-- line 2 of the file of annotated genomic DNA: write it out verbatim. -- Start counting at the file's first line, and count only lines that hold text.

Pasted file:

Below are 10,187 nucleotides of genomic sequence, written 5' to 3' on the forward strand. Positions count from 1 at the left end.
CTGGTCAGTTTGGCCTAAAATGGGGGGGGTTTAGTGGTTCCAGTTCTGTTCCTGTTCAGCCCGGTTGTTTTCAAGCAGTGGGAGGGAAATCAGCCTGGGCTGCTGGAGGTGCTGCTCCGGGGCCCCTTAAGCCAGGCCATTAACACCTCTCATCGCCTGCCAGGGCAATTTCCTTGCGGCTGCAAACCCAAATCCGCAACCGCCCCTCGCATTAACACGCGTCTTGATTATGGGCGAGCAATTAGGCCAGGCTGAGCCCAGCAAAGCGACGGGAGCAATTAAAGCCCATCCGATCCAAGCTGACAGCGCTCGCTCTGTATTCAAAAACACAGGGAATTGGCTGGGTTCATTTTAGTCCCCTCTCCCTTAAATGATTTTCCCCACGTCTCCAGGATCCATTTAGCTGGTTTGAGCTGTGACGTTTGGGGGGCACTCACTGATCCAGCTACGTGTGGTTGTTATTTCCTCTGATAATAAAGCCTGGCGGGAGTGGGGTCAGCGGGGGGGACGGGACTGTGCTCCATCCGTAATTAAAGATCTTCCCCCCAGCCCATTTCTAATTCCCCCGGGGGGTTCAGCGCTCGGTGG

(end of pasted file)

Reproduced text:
CTGGTCAGTTTGGCCTAAAATGGGGGGGGTTTAGTGGTTCCAGTTCTGTTCCTGTTCAGCCCGGTTGTTTTCAAGCAGTGGGAGGGAAATCAGCCTGGGCTGCTGGAGGTGCTGCTCCGGGGCCCCTTAAGCCAGGCCATTAACACCTCTCATCGCCTGCCAGGGCAATTTCCTTGCGGCTGCAAACCCAAATCCGCAACCGCCCCTCGCATTAACACGCGTCTTGATTATGGGCGAGCAATTAGGCCAGGCTGAGCCCAGCAAAGCGACGGGAGCAATTAAAGCCCATCCGATCCAAGCTGACAGCGCTCGCTCTGTATTCAAAAACACAGGGAATTGGCTGGGTTCATTTTAGTCCCCTCTCCCTTAAATGATTTTCCCCACGTCTCCAGGATCCATTTAGCTGGTTTGAGCTGTGACGTTTGGGGGGCACTCACTGATCCAGCTACGTGTGGTTGTTATTTCCTCTGATAATAAAGCCTGGCGGGAGTGGGGTCAGCGGGGGGGACGGGACTGTGCTCCATCCGTAATTAAAGATCTTCCCCCCAGCCCATTTCTAATTCCCCCGGGGGGTTCAGCGCTCGGTGG